BBC Radio 4 feature on Shock Wave Therapy Treatment
Dr Mark Porter discussed the benefits of Shock wave Therapy treatment in taking care of chronic soft tissue injuries on the BBC Radio 4 programme Inside Health on 8th February.
Consultant Musculoskeletal Radiologist David Silver discussed the treatment.
The programme is available on the BBC iPlayer http://www.bbc.co.uk/iplayer/console/b01blzl1. The piece on Shock Wave Therapy starts at 21 minutes and 30 seconds.
Pain free marathon training with Swiss Dolorclast SWT
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Reuters Health: Shock Wave Therapy Treatment shows promise for Tendon pain
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In this study, reported in the American Journal of Sports Medicine, Italian researchers tested the effectiveness of shockwave therapy against chronic cases of so-called proximal hamstring tendinopathy (PHT) in 40 professional athletes.
The injury affects the tendons connecting the hamstring muscles (at the back of the thigh) to the “sitting bones” of the pelvis. It typically causes pain at the top of the hamstring that radiates to the back of the knee, especially during physical activity or while sitting. In an MRI scan, the tendon is also visibly thickened.
As with other types of tendon injuries, PHT can often improve with conservative measures like rest, anti-inflammatory painkillers and physical therapy. Whether shockwave therapy is useful for stubborn cases of PHT has not been clear.
All of the athletes in the current study had had recurrent pain and tenderness from PHT for at least six months. Researchers led by Dr. Angelo Cacchio, of the University of Rome, randomly assigned the patients to either four sessions of shockwave therapy treatment, over four weeks or a standard regimen of conservative therapy — consisting of rest, pain medication, physical therapy and strengthening and stretching exercises.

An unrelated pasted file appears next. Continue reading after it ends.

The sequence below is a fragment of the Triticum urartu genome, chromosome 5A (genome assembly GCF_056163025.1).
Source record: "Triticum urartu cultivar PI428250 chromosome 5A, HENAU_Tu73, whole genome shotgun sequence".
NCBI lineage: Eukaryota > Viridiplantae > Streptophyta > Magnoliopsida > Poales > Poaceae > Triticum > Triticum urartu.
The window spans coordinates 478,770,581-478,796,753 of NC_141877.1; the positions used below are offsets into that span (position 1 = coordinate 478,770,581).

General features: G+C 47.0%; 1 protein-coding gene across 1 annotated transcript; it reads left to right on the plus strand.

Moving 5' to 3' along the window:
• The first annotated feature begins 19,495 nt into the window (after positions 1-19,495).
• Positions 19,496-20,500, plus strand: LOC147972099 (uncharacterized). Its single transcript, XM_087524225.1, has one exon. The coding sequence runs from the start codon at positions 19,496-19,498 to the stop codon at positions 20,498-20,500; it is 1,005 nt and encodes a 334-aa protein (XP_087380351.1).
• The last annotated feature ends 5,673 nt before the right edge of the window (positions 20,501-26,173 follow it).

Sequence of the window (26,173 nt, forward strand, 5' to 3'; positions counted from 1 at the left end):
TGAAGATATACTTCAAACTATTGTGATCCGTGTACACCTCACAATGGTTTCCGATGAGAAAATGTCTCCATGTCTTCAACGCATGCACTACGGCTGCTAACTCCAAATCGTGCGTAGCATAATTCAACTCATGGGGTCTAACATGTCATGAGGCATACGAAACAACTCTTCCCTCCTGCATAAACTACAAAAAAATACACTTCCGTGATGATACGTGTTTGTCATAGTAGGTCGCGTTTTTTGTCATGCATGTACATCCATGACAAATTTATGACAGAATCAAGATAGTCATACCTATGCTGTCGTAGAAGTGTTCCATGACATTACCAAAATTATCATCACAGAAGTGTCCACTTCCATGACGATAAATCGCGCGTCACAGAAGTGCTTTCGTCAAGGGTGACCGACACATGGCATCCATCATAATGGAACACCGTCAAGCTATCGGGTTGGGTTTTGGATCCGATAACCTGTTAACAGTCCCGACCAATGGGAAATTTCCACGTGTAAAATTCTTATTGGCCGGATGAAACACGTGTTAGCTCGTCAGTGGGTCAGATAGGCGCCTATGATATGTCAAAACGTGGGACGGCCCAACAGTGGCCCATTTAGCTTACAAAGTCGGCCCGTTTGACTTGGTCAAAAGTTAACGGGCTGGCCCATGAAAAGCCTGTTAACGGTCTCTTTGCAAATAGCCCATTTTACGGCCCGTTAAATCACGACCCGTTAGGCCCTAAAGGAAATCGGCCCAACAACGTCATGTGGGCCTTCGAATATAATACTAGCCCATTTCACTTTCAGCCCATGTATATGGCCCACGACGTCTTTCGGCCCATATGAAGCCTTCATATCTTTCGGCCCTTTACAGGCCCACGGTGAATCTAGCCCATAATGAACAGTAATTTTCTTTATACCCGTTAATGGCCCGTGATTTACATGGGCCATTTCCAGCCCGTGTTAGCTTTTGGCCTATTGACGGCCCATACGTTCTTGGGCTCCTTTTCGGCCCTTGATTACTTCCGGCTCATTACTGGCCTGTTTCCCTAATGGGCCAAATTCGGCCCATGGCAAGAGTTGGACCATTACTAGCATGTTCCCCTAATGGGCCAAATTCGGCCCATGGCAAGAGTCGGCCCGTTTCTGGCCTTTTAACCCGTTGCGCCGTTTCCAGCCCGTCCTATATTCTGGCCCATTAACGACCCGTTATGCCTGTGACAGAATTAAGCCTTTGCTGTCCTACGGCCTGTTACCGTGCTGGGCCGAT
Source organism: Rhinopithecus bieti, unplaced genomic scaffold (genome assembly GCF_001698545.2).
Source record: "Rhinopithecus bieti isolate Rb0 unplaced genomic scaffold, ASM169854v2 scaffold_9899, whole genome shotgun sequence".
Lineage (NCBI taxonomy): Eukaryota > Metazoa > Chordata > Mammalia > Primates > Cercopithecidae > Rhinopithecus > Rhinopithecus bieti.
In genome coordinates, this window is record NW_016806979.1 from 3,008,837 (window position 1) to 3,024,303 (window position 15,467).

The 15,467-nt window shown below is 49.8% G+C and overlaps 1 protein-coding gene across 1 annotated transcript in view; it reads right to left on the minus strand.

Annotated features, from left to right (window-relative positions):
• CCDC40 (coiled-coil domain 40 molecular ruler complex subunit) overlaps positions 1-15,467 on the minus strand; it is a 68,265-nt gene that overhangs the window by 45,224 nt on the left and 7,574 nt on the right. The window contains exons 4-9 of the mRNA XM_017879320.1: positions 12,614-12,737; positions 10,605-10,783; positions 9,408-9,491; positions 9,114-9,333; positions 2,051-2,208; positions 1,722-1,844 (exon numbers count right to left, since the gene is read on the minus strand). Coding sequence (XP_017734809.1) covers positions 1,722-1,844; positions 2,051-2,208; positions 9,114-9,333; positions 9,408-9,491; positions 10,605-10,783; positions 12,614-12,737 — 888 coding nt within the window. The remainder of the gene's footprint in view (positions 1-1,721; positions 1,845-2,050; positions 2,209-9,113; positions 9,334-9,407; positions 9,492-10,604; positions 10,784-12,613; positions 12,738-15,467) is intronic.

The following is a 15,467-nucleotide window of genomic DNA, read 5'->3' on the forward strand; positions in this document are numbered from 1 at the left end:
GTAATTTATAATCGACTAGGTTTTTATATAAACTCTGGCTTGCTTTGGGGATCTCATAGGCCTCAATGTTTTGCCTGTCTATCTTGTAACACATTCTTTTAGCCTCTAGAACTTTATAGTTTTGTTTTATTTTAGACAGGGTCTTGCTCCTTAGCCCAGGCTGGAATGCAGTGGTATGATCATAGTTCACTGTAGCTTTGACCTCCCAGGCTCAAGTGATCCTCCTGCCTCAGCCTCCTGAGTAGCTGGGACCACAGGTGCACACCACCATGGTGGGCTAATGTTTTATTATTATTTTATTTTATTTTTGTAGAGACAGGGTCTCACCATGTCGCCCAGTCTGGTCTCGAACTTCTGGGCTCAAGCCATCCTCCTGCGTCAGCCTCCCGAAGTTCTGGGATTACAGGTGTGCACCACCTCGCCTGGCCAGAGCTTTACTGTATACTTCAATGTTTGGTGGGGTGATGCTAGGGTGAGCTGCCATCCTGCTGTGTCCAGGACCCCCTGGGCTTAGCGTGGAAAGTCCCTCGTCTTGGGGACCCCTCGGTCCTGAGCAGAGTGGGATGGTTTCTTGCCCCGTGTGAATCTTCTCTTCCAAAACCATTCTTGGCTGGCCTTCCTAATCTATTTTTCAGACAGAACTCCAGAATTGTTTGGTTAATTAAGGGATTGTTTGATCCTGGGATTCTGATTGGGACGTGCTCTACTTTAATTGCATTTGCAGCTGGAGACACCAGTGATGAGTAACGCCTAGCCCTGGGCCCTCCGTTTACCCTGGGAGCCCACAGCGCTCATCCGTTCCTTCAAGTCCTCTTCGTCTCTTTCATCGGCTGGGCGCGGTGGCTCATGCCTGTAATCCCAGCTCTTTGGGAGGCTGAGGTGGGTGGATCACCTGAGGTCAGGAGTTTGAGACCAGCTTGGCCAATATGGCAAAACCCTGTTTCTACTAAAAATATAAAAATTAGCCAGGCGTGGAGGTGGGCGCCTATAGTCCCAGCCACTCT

Three months after starting treatment, patients receiving shockwaves reported a greater improvement in pain symptoms, on average, than those on conservative therapy. Seventeen of 20 shockwave-therapy patients reported at least a 50-percent reduction in pain, versus only two of 20 in the comparison group.
Athletes in the shockwave group also reported fewer limits on their activity than their counterparts on conservative therapy.
The findings, Cacchio told Reuters Health in an e-mail, indicate that low-energy shockwave therapy can be safe and effective for chronic PHT. However, he said, larger studies are still needed to confirm these initial results.
The study included only pro athletes — soccer and rugby players, distance runners and track and field athletes — but chronic PHT can affect the recreational athlete as well.
Whether shockwave therapy might be appropriate for the weekend warrior would depend on a number of factors — if, that is, the therapy is even available to him or her.
Cacchio pointed out that, in general, shockwave therapy is used as a last resort to avoid surgery, after rest, pain medication and physical therapy fail. Some people — including those who have medical conditions or are taking medications that increase their odds of internal bleeding — should not have shockwave therapy. And the therapy’s safety for children, pregnant women and people with nerve damage from conditions such as diabetes is not yet established, Cacchio said.
In this study, there were no serious complications. But Cacchio noted that “misdirected” treatment can actually damage tissue; receiving the therapy from an experienced doctor is important.
We have found shock wave therapy treatment to be 70-80% successful for the treatment of a wide range of patients; some of whom have had painful conditions for a number of years.